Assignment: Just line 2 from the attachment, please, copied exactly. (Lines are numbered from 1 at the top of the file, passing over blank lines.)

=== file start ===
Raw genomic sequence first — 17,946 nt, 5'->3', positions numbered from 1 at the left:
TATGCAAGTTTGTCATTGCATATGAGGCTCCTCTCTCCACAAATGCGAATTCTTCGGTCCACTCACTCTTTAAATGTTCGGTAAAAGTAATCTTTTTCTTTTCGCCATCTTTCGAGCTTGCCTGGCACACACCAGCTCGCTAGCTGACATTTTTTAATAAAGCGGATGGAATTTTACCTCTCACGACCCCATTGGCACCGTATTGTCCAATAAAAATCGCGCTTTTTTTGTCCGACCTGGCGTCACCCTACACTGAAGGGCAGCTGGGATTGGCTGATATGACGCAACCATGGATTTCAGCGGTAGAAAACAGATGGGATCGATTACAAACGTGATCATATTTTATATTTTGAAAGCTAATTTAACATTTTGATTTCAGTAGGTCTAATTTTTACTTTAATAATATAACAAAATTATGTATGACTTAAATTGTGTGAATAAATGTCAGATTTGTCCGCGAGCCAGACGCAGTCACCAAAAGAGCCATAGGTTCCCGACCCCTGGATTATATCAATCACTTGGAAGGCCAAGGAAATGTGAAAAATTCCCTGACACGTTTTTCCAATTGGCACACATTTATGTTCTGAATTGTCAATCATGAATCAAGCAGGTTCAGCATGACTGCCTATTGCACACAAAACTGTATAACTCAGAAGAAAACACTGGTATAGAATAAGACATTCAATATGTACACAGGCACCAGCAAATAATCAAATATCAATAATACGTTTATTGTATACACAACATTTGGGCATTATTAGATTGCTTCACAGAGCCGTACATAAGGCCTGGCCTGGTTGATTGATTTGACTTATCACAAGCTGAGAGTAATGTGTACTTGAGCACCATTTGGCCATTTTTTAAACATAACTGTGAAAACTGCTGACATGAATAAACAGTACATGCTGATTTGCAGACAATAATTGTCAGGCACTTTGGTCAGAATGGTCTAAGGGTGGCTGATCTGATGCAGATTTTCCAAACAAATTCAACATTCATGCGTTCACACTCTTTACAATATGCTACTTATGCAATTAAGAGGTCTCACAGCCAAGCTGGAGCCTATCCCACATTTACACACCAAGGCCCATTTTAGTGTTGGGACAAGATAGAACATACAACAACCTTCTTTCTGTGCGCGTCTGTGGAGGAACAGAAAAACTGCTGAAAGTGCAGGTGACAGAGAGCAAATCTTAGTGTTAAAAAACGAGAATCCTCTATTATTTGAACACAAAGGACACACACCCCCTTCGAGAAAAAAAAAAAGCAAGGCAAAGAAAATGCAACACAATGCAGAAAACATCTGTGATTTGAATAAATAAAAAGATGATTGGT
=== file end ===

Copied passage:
TATGCAAGTTTGTCATTGCATATGAGGCTCCTCTCTCCACAAATGCGAATTCTTCGGTCCACTCACTCTTTAAATGTTCGGTAAAAGTAATCTTTTTCTTTTCGCCATCTTTCGAGCTTGCCTGGCACACACCAGCTCGCTAGCTGACATTTTTTAATAAAGCGGATGGAATTTTACCTCTCACGACCCCATTGGCACCGTATTGTCCAATAAAAATCGCGCTTTTTTTGTCCGACCTGGCGTCACCCTACACTGAAGGGCAGCTGGGATTGGCTGATATGACGCAACCATGGATTTCAGCGGTAGAAAACAGATGGGATCGATTACAAACGTGATCATATTTTATATTTTGAAAGCTAATTTAACATTTTGATTTCAGTAGGTCTAATTTTTACTTTAATAATATAACAAAATTATGTATGACTTAAATTGTGTGAATAAATGTCAGATTTGTCCGCGAGCCAGACGCAGTCACCAAAAGAGCCATAGGTTCCCGACCCCTGGATTATATCAATCACTTGGAAGGCCAAGGAAATGTGAAAAATTCCCTGACACGTTTTTCCAATTGGCACACATTTATGTTCTGAATTGTCAATCATGAATCAAGCAGGTTCAGCATGACTGCCTATTGCACACAAAACTGTATAACTCAGAAGAAAACACTGGTATAGAATAAGACATTCAATATGTACACAGGCACCAGCAAATAATCAAATATCAATAATACGTTTATTGTATACACAACATTTGGGCATTATTAGATTGCTTCACAGAGCCGTACATAAGGCCTGGCCTGGTTGATTGATTTGACTTATCACAAGCTGAGAGTAATGTGTACTTGAGCACCATTTGGCCATTTTTTAAACATAACTGTGAAAACTGCTGACATGAATAAACAGTACATGCTGATTTGCAGACAATAATTGTCAGGCACTTTGGTCAGAATGGTCTAAGGGTGGCTGATCTGATGCAGATTTTCCAAACAAATTCAACATTCATGCGTTCACACTCTTTACAATATGCTACTTATGCAATTAAGAGGTCTCACAGCCAAGCTGGAGCCTATCCCACATTTACACACCAAGGCCCATTTTAGTGTTGGGACAAGATAGAACATACAACAACCTTCTTTCTGTGCGCGTCTGTGGAGGAACAGAAAAACTGCTGAAAGTGCAGGTGACAGAGAGCAAATCTTAGTGTTAAAAAACGAGAATCCTCTATTATTTGAACACAAAGGACACACACCCCCTTCGAGAAAAAAAAAAAGCAAGGCAAAGAAAATGCAACACAATGCAGAAAACATCTGTGATTTGAATAAATAAAAAGATGATTGGT